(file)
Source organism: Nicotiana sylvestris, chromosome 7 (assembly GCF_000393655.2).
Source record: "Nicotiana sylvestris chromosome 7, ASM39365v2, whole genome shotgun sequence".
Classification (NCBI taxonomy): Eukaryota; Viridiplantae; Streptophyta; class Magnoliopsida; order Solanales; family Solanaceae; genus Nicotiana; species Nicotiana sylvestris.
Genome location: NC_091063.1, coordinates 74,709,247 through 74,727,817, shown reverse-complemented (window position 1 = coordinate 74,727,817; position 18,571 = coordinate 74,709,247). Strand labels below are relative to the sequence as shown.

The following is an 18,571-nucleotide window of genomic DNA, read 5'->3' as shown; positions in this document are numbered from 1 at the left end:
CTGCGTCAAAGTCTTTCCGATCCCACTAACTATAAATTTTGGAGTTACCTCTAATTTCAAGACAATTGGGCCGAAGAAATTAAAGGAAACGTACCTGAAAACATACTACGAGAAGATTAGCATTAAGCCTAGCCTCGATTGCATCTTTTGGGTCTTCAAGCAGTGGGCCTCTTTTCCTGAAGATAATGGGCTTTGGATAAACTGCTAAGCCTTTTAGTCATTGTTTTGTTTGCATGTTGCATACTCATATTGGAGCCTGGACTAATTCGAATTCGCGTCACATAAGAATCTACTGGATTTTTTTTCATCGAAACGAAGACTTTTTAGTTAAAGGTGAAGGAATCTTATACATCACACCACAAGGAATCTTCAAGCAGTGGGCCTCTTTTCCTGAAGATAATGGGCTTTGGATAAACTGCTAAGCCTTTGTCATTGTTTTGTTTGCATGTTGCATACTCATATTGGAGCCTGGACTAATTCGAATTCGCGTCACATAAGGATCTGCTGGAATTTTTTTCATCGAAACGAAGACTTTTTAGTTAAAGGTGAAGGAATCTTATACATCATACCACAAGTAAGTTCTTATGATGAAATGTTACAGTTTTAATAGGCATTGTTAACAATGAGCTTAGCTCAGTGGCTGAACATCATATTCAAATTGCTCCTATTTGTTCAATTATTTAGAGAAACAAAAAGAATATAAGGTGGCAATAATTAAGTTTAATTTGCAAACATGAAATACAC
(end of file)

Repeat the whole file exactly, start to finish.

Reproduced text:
Source organism: Nicotiana sylvestris, chromosome 7 (assembly GCF_000393655.2).
Source record: "Nicotiana sylvestris chromosome 7, ASM39365v2, whole genome shotgun sequence".
Classification (NCBI taxonomy): Eukaryota; Viridiplantae; Streptophyta; class Magnoliopsida; order Solanales; family Solanaceae; genus Nicotiana; species Nicotiana sylvestris.
Genome location: NC_091063.1, coordinates 74,709,247 through 74,727,817, shown reverse-complemented (window position 1 = coordinate 74,727,817; position 18,571 = coordinate 74,709,247). Strand labels below are relative to the sequence as shown.

The following is an 18,571-nucleotide window of genomic DNA, read 5'->3' as shown; positions in this document are numbered from 1 at the left end:
CTGCGTCAAAGTCTTTCCGATCCCACTAACTATAAATTTTGGAGTTACCTCTAATTTCAAGACAATTGGGCCGAAGAAATTAAAGGAAACGTACCTGAAAACATACTACGAGAAGATTAGCATTAAGCCTAGCCTCGATTGCATCTTTTGGGTCTTCAAGCAGTGGGCCTCTTTTCCTGAAGATAATGGGCTTTGGATAAACTGCTAAGCCTTTTAGTCATTGTTTTGTTTGCATGTTGCATACTCATATTGGAGCCTGGACTAATTCGAATTCGCGTCACATAAGAATCTACTGGATTTTTTTTCATCGAAACGAAGACTTTTTAGTTAAAGGTGAAGGAATCTTATACATCACACCACAAGGAATCTTCAAGCAGTGGGCCTCTTTTCCTGAAGATAATGGGCTTTGGATAAACTGCTAAGCCTTTGTCATTGTTTTGTTTGCATGTTGCATACTCATATTGGAGCCTGGACTAATTCGAATTCGCGTCACATAAGGATCTGCTGGAATTTTTTTCATCGAAACGAAGACTTTTTAGTTAAAGGTGAAGGAATCTTATACATCATACCACAAGTAAGTTCTTATGATGAAATGTTACAGTTTTAATAGGCATTGTTAACAATGAGCTTAGCTCAGTGGCTGAACATCATATTCAAATTGCTCCTATTTGTTCAATTATTTAGAGAAACAAAAAGAATATAAGGTGGCAATAATTAAGTTTAATTTGCAAACATGAAATACAC